Training the lungs for asthma-free exercise

Asthma is a chronic disorder of the lungs and airways, characterised by wheezing, coughing, shortness of breath, and tightness in the chest. These symptoms are caused by increased sensitivity of the airway to stimuli or ‘triggers’. Common triggers include allergens (dust, pollen), chest infections, emotional factors (stress, heavy laughter), smoke (cigarette or fire), and perhaps most relevant to this time of year, cold/dry air and exercise. The severity of the condition can range from mild, occasional symptoms, to constant and severe. In most cases, the symptoms resolve quickly, either on their own or with the use of inhaled medication.

Australia has the third highest rate of asthma in the world, with about 11 per cent of the population suffering from the condition. In roughly 90 per cent of those with the condition, exercise is considered a trigger.

Management of Asthma usually includes use of inhaled medicine (the ‘puffer’ we all know) which can be either relieving or preventative; developing an Asthma Action Plan with your GP, which details what to do if you have an attack; and by avoiding most of your triggers – EXCEPT for exercise. If you are unsure of whether you have asthma, or you have shortness of breath, chest tightness, or a dry/persistent cough that remains after a period of rest, consult your GP. Other risk factors for asthma include smoking, allergies, or childhood asthma.

Cardio-based exercise is known to improve lung function as well as muscle endurance – think training for a marathon, or football pre-season. This is why cardio is the one asthma trigger not to avoid – by training the lungs, the point at which an asthma attack begins is set back, allowing asthma free exercise.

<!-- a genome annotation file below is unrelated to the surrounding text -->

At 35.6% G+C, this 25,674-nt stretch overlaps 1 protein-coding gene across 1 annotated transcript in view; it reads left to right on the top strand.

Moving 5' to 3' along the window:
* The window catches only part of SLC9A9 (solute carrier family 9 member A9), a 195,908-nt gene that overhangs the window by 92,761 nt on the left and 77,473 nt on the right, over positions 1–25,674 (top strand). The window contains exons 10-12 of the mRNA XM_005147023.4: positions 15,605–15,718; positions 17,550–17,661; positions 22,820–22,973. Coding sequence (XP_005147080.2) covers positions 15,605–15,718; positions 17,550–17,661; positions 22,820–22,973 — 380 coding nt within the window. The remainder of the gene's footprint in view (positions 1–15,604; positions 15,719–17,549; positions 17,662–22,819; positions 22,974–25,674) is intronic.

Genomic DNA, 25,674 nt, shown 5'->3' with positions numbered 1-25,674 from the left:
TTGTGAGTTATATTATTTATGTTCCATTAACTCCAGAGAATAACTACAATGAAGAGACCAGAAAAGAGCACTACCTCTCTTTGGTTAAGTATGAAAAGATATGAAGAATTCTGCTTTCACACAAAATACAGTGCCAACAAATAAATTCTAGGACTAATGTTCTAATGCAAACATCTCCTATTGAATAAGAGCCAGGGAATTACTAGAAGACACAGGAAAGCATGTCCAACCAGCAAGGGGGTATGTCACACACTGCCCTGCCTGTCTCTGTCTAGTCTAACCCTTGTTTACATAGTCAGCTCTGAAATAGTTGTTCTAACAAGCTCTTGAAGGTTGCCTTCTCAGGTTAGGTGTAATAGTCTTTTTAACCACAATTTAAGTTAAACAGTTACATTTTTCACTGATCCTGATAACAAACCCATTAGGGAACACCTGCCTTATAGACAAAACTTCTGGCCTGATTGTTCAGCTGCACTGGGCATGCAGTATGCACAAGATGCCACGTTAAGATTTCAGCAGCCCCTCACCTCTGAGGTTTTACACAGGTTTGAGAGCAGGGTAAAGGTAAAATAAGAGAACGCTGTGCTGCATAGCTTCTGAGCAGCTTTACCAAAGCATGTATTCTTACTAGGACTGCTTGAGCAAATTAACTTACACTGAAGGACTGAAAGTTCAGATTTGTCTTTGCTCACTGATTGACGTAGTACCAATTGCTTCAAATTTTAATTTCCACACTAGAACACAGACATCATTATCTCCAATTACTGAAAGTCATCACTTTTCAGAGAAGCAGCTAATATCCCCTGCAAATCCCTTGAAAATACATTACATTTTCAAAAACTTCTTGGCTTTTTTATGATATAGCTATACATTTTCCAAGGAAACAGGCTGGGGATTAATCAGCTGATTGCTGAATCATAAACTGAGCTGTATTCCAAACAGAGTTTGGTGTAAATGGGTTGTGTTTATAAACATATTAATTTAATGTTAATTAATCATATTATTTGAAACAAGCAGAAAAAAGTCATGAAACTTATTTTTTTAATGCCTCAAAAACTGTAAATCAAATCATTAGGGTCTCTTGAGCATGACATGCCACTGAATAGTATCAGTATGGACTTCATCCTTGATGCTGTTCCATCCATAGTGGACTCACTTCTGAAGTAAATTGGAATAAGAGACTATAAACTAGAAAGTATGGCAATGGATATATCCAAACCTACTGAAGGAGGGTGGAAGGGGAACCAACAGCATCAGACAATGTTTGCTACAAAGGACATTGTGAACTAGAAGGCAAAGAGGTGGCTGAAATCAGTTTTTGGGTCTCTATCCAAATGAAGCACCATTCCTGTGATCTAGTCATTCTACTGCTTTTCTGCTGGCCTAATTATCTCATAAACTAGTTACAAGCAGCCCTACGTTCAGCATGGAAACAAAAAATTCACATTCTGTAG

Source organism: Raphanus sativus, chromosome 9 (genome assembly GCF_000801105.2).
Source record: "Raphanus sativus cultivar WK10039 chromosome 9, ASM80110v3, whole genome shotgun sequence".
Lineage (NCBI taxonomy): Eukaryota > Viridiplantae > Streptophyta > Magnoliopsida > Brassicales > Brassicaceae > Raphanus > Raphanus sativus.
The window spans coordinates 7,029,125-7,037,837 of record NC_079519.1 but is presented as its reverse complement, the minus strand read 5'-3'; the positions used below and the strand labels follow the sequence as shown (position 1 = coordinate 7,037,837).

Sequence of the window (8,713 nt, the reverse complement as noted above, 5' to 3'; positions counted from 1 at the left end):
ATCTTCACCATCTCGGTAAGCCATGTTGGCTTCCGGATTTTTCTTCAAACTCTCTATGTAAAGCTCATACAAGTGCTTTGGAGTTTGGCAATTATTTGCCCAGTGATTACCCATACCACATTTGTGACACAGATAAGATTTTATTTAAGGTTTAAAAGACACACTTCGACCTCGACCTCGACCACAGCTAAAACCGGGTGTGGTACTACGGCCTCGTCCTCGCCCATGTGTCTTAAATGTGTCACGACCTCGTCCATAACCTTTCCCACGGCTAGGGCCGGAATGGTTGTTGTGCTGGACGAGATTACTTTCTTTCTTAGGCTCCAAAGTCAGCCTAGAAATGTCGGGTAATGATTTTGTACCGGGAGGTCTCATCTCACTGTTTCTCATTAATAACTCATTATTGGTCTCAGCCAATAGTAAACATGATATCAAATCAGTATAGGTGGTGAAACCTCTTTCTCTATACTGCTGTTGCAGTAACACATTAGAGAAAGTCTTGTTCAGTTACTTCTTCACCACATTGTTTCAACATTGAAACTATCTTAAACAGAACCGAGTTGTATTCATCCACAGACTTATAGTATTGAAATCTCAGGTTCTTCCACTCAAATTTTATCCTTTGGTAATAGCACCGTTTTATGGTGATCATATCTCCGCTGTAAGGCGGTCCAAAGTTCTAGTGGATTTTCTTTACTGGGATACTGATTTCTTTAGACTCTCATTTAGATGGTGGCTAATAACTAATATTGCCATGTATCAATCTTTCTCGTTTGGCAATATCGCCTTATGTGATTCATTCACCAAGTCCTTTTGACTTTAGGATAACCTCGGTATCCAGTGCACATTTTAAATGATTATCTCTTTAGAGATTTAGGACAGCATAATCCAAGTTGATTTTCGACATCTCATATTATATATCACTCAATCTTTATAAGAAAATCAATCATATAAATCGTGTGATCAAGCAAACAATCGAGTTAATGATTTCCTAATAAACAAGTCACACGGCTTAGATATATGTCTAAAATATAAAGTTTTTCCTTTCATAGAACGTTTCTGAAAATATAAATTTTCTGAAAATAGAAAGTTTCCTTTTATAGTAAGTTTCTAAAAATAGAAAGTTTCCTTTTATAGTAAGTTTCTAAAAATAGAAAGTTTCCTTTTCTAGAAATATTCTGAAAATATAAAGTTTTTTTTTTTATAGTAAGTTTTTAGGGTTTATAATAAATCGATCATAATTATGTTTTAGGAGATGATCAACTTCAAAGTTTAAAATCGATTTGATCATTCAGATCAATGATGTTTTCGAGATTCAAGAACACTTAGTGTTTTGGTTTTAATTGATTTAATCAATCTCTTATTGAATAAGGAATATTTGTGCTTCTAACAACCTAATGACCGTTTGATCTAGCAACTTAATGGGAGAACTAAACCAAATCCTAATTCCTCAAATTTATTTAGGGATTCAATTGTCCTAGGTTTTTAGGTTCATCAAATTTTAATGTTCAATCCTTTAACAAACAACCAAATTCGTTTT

As the border starts to get into winter sport – football, netball, soccer etc – and the weather gets colder, it is not uncommon to feel increased asthma symptoms at training or on game day. Cold, dry air is a strong irritant of the airway. The key to managing cold induced asthma is controlling both your asthma, and the air you breathe. Take your reliever medication 10-15 minutes before exposure to the cold, and carry it with you so you can stay on top of symptoms as they appear. Another strategy is to breathe through the nose, as this warms and moistens air as it is inhaled. Wearing a scarf is another way to warm and moisten the air before it hits your airway. If the weather is extreme (e.g. snowing), the best option may be to consider rugging up, or modifying your activity.

 If you think exercise induced asthma will limit your performance, ask David Beckham or Tex Walker – it hasn’t stopped them.